- Economic costs increasse greatly with every small increase
- Many of Australias famous natural areas, such as the Great Barrier Reef and ecosystems such as mangroves will be trapped between rising sea levels and coastal protection measures, such as higher sea walls.
- Coral reefs may be unable to grow fast enough to keep up with sea level rise.
- Fisheries may be affected
- The tourism industry, which contributed US$30 billion t Australias GDP in 2013 and emploted 8 per cent of the workforce could be affected.
- Expenditure of beach nourishment could increase by as much as US$39 million per year
- The cost of damage due to sea levle rise are predicted to be the greatest in the Philippines, with losses of $6.5 billion a year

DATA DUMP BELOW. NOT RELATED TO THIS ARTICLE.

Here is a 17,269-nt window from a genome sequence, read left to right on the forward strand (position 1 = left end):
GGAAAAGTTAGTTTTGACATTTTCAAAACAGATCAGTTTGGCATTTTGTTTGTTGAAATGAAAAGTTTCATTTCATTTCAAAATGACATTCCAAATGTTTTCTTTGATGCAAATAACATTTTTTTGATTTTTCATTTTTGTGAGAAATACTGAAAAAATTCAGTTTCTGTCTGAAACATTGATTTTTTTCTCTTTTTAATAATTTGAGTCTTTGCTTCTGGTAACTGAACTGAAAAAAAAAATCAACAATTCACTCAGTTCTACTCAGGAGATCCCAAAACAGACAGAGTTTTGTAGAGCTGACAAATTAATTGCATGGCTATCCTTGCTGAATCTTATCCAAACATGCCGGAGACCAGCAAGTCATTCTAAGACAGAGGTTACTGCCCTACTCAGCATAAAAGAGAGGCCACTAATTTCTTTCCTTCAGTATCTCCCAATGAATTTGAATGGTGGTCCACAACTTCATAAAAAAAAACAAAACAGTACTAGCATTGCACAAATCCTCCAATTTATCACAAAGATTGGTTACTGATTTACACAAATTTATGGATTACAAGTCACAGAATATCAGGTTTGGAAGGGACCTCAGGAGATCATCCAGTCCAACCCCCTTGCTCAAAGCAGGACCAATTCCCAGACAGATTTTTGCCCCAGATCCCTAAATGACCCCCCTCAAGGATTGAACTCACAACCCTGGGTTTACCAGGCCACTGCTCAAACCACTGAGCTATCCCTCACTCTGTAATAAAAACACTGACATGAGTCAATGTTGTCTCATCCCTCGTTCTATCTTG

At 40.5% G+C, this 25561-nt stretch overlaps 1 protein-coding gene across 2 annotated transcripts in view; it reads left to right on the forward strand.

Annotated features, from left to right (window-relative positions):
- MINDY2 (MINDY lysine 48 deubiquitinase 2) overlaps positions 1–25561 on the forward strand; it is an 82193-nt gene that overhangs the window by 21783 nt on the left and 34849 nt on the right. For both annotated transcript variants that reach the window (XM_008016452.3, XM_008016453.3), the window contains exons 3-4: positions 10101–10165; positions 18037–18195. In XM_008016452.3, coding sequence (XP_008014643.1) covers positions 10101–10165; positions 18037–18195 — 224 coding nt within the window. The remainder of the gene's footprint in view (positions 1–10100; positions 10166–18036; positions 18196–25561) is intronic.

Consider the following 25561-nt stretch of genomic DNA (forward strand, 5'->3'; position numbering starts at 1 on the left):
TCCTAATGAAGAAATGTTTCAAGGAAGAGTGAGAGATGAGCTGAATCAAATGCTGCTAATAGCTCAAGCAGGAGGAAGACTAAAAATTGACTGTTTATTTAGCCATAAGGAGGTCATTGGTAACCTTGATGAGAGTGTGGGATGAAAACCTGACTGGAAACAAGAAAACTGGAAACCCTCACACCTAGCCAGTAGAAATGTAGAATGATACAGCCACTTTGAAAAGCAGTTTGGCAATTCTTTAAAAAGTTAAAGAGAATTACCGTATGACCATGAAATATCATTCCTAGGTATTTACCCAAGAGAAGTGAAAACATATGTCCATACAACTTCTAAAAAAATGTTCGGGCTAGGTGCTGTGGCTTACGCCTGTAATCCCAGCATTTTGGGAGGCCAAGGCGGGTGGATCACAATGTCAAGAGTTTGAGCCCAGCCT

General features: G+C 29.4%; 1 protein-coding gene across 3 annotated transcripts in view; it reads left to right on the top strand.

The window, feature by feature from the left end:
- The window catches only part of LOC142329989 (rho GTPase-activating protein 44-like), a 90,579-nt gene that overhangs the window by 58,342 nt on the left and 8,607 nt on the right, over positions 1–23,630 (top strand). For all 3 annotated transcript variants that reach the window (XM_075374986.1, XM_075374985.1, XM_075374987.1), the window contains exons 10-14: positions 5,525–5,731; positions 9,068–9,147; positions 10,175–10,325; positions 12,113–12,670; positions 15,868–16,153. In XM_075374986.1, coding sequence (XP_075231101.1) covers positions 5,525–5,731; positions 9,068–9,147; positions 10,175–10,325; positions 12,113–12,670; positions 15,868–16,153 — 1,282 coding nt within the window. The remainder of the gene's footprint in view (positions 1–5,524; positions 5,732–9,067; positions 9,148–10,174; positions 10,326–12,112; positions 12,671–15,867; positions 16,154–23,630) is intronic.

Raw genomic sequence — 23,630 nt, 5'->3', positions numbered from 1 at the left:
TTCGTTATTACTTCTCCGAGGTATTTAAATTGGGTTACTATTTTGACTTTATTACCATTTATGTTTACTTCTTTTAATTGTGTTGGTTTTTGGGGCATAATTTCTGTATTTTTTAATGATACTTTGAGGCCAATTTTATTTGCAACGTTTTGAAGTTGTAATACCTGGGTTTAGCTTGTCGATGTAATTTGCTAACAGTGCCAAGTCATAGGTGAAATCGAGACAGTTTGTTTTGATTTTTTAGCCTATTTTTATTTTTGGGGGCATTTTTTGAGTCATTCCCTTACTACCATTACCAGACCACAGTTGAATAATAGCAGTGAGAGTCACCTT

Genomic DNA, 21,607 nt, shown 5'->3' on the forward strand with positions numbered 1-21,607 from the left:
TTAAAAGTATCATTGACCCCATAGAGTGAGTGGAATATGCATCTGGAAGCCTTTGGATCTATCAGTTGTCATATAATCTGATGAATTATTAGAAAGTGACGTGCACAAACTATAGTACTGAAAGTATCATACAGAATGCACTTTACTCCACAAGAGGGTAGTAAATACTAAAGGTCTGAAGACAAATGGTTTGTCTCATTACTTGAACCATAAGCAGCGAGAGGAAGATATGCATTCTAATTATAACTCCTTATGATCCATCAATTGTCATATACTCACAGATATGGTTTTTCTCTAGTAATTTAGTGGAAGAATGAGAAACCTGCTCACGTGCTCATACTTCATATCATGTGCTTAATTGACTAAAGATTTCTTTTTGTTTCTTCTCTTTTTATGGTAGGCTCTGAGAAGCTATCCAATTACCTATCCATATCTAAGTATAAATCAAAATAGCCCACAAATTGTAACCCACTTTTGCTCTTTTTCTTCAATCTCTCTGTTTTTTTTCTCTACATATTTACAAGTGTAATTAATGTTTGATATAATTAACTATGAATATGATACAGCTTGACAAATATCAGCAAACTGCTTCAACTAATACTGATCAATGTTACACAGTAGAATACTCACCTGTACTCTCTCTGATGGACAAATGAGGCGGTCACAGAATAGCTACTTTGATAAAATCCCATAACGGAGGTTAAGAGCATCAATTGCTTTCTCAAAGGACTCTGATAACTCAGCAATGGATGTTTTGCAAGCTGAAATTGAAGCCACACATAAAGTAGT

- The rate of sea level rise is around 5.8mm a year, higher than the global average
- The country's high level poverty makes the country economically vunerable
- In the capital, Manila, the natural ecosystems of mangroves have been damaged by pollution, over exploitation which greatly reduces their ability to protect the backshore from sea level rise.
- Parts of urban Manila, such as Cavite city and Las Pinas would be flooded by 2100 with a 1m sea level rise
- Up to 2.3 million people could be affected
- The bay on which the city is located is also used for fishing boats and other vessels; 130 fishermen earn $12 a week
- Due to high unemployment alternative jobs are difficult to find, with a rise of sea level there will be an estimated welfare loss to the local community of $168,000 per year
Environmental refugee actions
- After the Indian Ocean tsunami of 2004 the government started to move people from its lowest 200 islands to the few higher ones
- The average ground level elevation is 1.5m above sea level
- Economy is based is based on toursim and fishinng, these jobs are likely to go, encouraging people to move to other countries